Bradley Reeve got his ‘in’ to the industry when the company he was working for was enlisted to refurbish the kitchen of Sophie Hinchcliffe – otherwise known on Instagram as @mrshinchhome, whose current follower list stands at 4.5 million. Hinchcliffe was so happy with the job that she asked Reeve’s permission to tag him in a post. “I was a bit of a dinosaur in that regard to Instagram as I didn’t really understand how it all worked,” he tells Effect. “But within ten minutes of her tagging me I had 4,000 new followers. I was able to leave and set up my two businesses – one interior design and one construction company – just off the back of that one post.” Reeve still works with Hinchliffe today, as well as the likes of TV personality Denise Van Outen, reality TV stars Billie and Greg Shepherd, Olivia and Alex Bowen and Mark and Michelle Wright, whose home he recently helped knock down and build up again from scratch.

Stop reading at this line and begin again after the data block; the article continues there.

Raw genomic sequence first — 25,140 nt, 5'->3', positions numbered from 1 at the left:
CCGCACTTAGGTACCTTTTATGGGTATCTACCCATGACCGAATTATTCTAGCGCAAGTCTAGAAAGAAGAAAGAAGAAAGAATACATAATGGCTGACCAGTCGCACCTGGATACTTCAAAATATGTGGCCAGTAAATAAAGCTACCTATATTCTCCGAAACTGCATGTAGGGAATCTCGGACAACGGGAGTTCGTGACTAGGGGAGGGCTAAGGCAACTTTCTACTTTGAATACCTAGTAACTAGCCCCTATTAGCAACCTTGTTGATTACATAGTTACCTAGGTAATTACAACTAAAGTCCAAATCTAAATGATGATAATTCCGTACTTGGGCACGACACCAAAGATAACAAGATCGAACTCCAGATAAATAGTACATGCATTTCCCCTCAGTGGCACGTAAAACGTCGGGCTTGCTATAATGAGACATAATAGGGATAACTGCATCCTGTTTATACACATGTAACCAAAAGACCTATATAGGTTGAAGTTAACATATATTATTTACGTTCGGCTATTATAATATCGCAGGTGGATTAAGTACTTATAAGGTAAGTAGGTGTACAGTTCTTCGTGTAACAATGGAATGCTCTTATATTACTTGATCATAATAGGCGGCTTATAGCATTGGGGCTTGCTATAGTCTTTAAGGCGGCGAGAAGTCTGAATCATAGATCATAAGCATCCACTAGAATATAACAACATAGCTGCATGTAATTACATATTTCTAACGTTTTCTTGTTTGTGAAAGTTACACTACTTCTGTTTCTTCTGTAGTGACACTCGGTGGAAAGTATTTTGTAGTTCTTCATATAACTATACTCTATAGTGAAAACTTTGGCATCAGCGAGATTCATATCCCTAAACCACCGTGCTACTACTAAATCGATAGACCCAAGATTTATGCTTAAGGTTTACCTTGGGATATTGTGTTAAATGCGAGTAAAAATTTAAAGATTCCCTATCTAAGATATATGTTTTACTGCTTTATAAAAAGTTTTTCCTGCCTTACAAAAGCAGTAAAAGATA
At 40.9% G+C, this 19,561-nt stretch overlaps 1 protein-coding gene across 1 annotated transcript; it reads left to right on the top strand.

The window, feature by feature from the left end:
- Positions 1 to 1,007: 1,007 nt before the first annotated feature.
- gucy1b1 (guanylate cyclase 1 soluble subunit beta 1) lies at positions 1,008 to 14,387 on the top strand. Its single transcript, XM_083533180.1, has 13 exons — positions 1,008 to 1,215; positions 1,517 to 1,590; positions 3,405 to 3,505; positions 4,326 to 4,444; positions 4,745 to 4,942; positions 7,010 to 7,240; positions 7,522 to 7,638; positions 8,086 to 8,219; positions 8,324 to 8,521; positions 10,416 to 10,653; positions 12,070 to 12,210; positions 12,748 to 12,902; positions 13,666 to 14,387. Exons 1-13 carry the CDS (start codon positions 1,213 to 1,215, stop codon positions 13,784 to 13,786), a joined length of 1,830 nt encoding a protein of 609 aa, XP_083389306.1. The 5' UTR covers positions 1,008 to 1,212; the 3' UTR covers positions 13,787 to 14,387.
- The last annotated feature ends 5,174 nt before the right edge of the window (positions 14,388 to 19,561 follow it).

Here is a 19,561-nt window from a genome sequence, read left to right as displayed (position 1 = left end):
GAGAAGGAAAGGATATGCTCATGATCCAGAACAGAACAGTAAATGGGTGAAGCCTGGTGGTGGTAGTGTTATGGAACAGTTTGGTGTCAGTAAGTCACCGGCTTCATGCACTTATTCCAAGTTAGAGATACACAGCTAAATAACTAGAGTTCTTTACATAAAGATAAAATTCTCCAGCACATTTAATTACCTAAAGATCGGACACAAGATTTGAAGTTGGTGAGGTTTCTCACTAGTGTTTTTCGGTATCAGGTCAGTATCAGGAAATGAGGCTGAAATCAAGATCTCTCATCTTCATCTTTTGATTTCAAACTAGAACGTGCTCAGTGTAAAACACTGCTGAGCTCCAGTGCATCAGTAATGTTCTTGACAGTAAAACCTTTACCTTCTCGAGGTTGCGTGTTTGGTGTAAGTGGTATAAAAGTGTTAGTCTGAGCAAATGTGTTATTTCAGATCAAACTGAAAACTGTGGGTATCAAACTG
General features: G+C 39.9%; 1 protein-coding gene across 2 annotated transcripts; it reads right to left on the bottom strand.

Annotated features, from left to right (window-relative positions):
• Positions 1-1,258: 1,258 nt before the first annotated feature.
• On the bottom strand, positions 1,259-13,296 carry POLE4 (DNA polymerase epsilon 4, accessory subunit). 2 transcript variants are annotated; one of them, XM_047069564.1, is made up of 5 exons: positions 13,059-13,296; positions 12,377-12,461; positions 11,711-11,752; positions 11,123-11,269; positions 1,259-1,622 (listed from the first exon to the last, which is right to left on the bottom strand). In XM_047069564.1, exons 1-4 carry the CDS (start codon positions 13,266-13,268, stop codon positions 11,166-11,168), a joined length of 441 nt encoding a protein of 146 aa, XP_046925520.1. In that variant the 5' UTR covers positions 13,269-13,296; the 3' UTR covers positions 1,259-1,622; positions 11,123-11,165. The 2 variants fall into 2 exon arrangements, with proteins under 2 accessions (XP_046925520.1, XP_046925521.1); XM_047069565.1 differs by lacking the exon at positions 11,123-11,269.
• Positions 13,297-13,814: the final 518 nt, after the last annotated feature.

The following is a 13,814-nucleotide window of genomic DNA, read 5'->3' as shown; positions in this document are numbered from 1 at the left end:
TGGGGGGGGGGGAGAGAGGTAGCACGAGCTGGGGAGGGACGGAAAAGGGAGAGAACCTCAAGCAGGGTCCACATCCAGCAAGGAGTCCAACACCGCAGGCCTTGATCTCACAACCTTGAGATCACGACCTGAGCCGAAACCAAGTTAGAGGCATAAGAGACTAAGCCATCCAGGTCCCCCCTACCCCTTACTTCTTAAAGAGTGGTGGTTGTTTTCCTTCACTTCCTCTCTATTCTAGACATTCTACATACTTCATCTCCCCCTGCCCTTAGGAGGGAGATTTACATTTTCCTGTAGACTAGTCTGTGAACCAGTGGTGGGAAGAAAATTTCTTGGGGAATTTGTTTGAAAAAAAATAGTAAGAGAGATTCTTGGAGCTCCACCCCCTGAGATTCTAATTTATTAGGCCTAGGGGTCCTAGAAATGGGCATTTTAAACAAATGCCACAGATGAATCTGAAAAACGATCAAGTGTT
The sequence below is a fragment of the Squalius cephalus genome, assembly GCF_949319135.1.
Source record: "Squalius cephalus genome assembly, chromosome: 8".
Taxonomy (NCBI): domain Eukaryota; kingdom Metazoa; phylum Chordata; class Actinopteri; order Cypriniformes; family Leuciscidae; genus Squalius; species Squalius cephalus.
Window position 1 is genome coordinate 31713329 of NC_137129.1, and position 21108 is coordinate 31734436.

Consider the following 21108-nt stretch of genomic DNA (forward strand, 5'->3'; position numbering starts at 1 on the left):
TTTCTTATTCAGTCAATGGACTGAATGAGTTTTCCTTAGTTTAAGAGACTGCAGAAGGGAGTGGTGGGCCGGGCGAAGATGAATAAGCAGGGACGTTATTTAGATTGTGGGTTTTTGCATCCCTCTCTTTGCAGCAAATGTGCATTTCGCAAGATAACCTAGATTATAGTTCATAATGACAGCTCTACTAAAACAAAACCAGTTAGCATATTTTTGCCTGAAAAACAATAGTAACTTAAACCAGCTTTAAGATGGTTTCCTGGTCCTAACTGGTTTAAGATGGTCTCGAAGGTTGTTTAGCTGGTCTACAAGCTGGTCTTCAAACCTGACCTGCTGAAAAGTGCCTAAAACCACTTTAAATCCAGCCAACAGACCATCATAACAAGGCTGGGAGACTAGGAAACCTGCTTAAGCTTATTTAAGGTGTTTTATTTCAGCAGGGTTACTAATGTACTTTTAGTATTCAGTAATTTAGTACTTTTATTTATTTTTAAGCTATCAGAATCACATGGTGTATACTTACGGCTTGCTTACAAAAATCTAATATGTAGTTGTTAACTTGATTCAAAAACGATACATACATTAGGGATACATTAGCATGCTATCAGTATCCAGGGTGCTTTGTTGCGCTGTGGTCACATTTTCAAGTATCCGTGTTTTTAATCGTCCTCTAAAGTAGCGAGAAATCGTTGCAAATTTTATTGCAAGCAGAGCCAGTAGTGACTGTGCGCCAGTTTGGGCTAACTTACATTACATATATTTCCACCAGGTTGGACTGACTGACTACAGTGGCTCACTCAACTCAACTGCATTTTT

Within ten minutes of her tagging me I had 4,000 new followers. I was able to leave and set up my two businesses just off the back of that one post.

Bradley Reeve, interior designer

The interior designer-influencer relationship is of course a synergetic one, with the latter also reaping benefits – usually at a cost savings. “They will often get an extremely talented designer to reduce or even waive their design fee,” explains Schoneveld. “Sometimes they might receive furniture or goods at a discounted rate too, or are able to partner with a brand in exchange for donated products. The interior designer is usually the one to facilitate these discounts by leveraging their relationships with the trade.” Then of course there’s the content side of things – influencers are always on the hunt for content and a project property can provide months’ worth of posts.